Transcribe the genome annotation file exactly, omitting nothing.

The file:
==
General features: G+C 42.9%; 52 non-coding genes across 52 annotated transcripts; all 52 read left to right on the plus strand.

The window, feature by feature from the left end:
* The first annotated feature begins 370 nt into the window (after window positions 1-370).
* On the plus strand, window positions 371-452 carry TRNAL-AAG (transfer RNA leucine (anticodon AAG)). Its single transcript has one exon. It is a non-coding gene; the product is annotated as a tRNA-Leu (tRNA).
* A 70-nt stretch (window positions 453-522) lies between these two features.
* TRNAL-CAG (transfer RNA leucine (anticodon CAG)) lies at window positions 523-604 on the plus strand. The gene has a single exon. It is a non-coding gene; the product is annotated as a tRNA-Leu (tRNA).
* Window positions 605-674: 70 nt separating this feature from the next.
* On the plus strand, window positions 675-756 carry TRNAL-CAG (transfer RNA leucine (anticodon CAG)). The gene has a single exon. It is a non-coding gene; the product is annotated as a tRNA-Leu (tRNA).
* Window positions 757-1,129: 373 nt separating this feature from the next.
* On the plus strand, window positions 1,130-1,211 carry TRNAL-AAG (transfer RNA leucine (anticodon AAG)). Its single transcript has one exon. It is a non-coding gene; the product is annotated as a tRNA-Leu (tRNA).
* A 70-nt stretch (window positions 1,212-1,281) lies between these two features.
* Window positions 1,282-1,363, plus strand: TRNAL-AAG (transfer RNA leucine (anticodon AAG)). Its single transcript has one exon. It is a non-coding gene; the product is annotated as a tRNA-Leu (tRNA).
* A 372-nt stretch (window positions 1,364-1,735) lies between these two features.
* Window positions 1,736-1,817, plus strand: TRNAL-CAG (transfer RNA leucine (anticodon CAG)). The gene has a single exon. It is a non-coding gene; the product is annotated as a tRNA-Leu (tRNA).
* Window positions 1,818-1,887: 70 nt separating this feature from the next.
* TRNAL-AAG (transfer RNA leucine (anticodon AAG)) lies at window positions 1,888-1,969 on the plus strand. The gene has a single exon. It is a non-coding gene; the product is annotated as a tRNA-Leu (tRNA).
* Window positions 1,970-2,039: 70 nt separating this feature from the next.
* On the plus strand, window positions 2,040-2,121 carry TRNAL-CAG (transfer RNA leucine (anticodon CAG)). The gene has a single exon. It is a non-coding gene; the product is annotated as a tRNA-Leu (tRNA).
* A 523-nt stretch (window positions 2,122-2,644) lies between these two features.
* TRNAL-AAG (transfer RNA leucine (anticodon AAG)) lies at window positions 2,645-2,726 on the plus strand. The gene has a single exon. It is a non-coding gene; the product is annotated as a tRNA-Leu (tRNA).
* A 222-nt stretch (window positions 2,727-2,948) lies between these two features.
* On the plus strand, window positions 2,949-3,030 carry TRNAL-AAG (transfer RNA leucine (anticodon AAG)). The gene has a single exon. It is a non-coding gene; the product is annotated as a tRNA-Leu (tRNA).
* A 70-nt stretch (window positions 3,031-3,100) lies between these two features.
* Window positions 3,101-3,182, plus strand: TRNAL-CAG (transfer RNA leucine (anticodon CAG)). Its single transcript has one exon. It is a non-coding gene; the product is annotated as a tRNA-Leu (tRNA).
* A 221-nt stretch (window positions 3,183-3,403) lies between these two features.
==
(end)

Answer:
General features: G+C 42.9%; 52 non-coding genes across 52 annotated transcripts; all 52 read left to right on the plus strand.

The window, feature by feature from the left end:
* The first annotated feature begins 370 nt into the window (after window positions 1-370).
* On the plus strand, window positions 371-452 carry TRNAL-AAG (transfer RNA leucine (anticodon AAG)). Its single transcript has one exon. It is a non-coding gene; the product is annotated as a tRNA-Leu (tRNA).
* A 70-nt stretch (window positions 453-522) lies between these two features.
* TRNAL-CAG (transfer RNA leucine (anticodon CAG)) lies at window positions 523-604 on the plus strand. The gene has a single exon. It is a non-coding gene; the product is annotated as a tRNA-Leu (tRNA).
* Window positions 605-674: 70 nt separating this feature from the next.
* On the plus strand, window positions 675-756 carry TRNAL-CAG (transfer RNA leucine (anticodon CAG)). The gene has a single exon. It is a non-coding gene; the product is annotated as a tRNA-Leu (tRNA).
* Window positions 757-1,129: 373 nt separating this feature from the next.
* On the plus strand, window positions 1,130-1,211 carry TRNAL-AAG (transfer RNA leucine (anticodon AAG)). Its single transcript has one exon. It is a non-coding gene; the product is annotated as a tRNA-Leu (tRNA).
* A 70-nt stretch (window positions 1,212-1,281) lies between these two features.
* Window positions 1,282-1,363, plus strand: TRNAL-AAG (transfer RNA leucine (anticodon AAG)). Its single transcript has one exon. It is a non-coding gene; the product is annotated as a tRNA-Leu (tRNA).
* A 372-nt stretch (window positions 1,364-1,735) lies between these two features.
* Window positions 1,736-1,817, plus strand: TRNAL-CAG (transfer RNA leucine (anticodon CAG)). The gene has a single exon. It is a non-coding gene; the product is annotated as a tRNA-Leu (tRNA).
* Window positions 1,818-1,887: 70 nt separating this feature from the next.
* TRNAL-AAG (transfer RNA leucine (anticodon AAG)) lies at window positions 1,888-1,969 on the plus strand. The gene has a single exon. It is a non-coding gene; the product is annotated as a tRNA-Leu (tRNA).
* Window positions 1,970-2,039: 70 nt separating this feature from the next.
* On the plus strand, window positions 2,040-2,121 carry TRNAL-CAG (transfer RNA leucine (anticodon CAG)). The gene has a single exon. It is a non-coding gene; the product is annotated as a tRNA-Leu (tRNA).
* A 523-nt stretch (window positions 2,122-2,644) lies between these two features.
* TRNAL-AAG (transfer RNA leucine (anticodon AAG)) lies at window positions 2,645-2,726 on the plus strand. The gene has a single exon. It is a non-coding gene; the product is annotated as a tRNA-Leu (tRNA).
* A 222-nt stretch (window positions 2,727-2,948) lies between these two features.
* On the plus strand, window positions 2,949-3,030 carry TRNAL-AAG (transfer RNA leucine (anticodon AAG)). The gene has a single exon. It is a non-coding gene; the product is annotated as a tRNA-Leu (tRNA).
* A 70-nt stretch (window positions 3,031-3,100) lies between these two features.
* Window positions 3,101-3,182, plus strand: TRNAL-CAG (transfer RNA leucine (anticodon CAG)). Its single transcript has one exon. It is a non-coding gene; the product is annotated as a tRNA-Leu (tRNA).
* A 221-nt stretch (window positions 3,183-3,403) lies between these two features.